American Diabetes Association, Ref 7
Diabetic ketoacidosis in infants, children, and adolescentsConsensus statement ‘Extensive evidence indicates that “low-dose” intravenous insulin administration should be the standard of care’. Advise a dose of 0.1 unit/kg/ hr Cite 1 reference for ‘extensive evidence’ (review paper by Kitabchi 19895) Cite 1 reference for advised insulin dose (Schade & Eaton, 19776)
Lawson Wilkins Pediatric Endocrine Society (LWPES) and the European Society for Paediatric Endocrino
2004 - Reference 8
Diabetic ketoacidosis in children and adolescentsConsensus statement‘Extensive evidence indicates that “low dose” intravenous insulin administration should be the standard of care’ ‘Physiological studies indicate that intravenous insulin at a dose of 0.1 unit/kg/hour, which achieves steady state plasma insulin levels of around 100–200 µU/ml within 60 minutes, is effective’ Cite same 2 references as ISPAD/ADA guidelines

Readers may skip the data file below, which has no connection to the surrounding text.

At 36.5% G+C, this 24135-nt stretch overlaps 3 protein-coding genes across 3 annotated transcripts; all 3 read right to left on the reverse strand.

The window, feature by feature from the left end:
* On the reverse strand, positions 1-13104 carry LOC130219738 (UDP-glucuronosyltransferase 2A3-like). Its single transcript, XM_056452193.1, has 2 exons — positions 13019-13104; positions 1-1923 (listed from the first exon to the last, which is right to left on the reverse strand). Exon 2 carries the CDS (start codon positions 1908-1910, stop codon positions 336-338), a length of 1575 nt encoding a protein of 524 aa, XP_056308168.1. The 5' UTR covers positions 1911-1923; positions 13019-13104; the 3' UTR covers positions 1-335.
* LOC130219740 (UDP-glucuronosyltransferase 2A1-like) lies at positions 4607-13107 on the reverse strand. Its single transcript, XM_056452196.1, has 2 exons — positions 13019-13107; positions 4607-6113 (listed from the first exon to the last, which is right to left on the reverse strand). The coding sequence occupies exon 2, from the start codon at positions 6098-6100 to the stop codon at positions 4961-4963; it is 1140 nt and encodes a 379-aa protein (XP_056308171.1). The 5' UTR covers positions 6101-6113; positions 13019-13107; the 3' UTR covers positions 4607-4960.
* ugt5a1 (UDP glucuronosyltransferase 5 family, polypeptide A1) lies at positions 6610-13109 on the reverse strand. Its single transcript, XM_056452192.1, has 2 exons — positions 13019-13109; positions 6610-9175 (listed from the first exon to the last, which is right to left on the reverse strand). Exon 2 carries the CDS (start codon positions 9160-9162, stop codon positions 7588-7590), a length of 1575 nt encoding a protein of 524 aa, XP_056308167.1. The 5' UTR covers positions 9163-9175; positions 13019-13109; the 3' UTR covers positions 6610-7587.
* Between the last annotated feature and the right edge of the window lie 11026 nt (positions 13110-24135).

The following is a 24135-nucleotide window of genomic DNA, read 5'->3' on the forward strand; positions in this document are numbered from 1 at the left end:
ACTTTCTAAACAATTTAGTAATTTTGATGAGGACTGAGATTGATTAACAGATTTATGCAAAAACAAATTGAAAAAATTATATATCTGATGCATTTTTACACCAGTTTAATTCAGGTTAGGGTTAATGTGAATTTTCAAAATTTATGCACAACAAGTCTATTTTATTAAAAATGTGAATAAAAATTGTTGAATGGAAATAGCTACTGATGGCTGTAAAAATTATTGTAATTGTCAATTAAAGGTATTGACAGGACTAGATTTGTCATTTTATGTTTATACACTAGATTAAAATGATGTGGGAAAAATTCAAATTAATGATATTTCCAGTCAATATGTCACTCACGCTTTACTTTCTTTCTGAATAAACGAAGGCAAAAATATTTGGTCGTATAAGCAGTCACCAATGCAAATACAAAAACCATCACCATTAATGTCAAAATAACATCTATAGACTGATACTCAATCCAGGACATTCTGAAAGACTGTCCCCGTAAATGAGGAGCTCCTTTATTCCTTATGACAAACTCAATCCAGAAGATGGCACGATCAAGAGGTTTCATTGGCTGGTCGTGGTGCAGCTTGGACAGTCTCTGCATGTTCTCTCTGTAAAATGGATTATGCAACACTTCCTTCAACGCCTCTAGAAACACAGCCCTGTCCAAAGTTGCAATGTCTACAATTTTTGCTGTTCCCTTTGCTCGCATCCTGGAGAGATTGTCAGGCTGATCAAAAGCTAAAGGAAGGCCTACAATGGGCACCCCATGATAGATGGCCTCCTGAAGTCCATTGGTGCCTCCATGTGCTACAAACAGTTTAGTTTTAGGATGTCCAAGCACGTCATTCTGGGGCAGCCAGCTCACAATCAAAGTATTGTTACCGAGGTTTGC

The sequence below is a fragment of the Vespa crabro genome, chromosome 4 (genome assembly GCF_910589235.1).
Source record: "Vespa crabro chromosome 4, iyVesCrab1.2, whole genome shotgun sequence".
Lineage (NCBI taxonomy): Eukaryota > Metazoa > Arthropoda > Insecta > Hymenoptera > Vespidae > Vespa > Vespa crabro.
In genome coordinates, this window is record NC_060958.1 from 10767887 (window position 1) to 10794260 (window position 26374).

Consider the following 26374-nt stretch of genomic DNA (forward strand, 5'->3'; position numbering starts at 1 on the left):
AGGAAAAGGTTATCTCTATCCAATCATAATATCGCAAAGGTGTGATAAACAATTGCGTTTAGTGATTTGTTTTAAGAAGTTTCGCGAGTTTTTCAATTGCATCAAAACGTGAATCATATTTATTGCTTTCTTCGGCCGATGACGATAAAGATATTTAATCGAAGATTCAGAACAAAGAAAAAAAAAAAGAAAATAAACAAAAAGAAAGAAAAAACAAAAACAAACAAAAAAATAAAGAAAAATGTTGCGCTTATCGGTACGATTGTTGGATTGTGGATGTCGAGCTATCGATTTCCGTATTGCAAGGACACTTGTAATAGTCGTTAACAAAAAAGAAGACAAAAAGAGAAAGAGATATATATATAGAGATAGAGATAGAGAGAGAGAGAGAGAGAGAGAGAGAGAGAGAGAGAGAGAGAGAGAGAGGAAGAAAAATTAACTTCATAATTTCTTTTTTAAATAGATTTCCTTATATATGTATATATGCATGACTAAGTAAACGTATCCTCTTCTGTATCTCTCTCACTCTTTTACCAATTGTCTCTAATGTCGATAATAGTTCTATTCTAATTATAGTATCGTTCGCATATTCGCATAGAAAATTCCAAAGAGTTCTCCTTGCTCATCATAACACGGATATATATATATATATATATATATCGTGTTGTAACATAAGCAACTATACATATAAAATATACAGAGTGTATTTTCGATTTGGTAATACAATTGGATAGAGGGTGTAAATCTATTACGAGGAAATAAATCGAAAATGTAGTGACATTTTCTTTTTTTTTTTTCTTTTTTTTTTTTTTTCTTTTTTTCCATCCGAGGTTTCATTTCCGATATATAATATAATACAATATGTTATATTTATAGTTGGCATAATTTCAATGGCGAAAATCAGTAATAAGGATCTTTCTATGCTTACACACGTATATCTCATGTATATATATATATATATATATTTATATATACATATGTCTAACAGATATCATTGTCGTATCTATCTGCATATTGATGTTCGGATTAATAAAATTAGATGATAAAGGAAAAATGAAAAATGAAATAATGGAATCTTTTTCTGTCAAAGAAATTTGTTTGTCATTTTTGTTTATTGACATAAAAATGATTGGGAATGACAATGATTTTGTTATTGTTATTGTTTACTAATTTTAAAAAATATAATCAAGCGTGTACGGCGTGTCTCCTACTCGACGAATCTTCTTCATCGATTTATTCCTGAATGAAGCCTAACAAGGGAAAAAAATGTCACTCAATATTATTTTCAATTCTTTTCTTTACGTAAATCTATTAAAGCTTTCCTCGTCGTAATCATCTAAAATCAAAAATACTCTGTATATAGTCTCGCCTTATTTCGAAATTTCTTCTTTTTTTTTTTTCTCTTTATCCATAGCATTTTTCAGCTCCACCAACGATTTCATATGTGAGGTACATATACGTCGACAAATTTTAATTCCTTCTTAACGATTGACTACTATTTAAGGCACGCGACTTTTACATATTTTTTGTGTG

There has been a progression over the last 20 years in Paediatric DKA towards using lower doses of insulin without an insulin bolus and starting insulin after a delay of one hour. However, it remains very unclear as to the ideal rate of insulin infusion that should be used in these children. There is some consensus between the large international guidelines from Europe(8), America(7) and worldwide(4) that 0.1unit/kg/hr is the recommended rate for most children. However, as is clear from the table this conclusion is based on very limited evidence consisting almost entirely of one review article from 1989(5) and a physiology-based paper from 1977(6), which are described by all three guidelines as ‘extensive evidence’. The British Society of Paediatric Endocrinology and Diabetes guidelines(9) (upon which the NICE guidelines(10) are based) are the only guidelines which comment on the uncertainty, remarking that ‘there are some paediatricians who believe that 0.05 units/kg/hour is an adequate dose. There is no firm evidence to support this.’ None of the above guidelines suggest that the lower dose of 0.5unit/kg/hour may be as good as the standard dose, and the question of hypoglycaemia and rapid falls in glucose which might precipitate cerebral oedema being improved by the lower dose is not addressed. This discrepancy is even more marked when we consider that some guidelines such as the South Thames Retrieval Service DKA guideline(1) advise only a rate of 0.5unit/kg/hour without comment on the evidence for this. The current evidence as described above remains insufficient for a definitive conclusion. However, the results of the studies of both Al Hanshi et al(2) and Puttha et al(3) both suggest that further work on this question, particularly with respect to abnormal Glasgow Coma Score (GCS) and ideally in the form of randomised controlled trials, may well lead us further along the path of reducing the dose of insulin for children in DKA.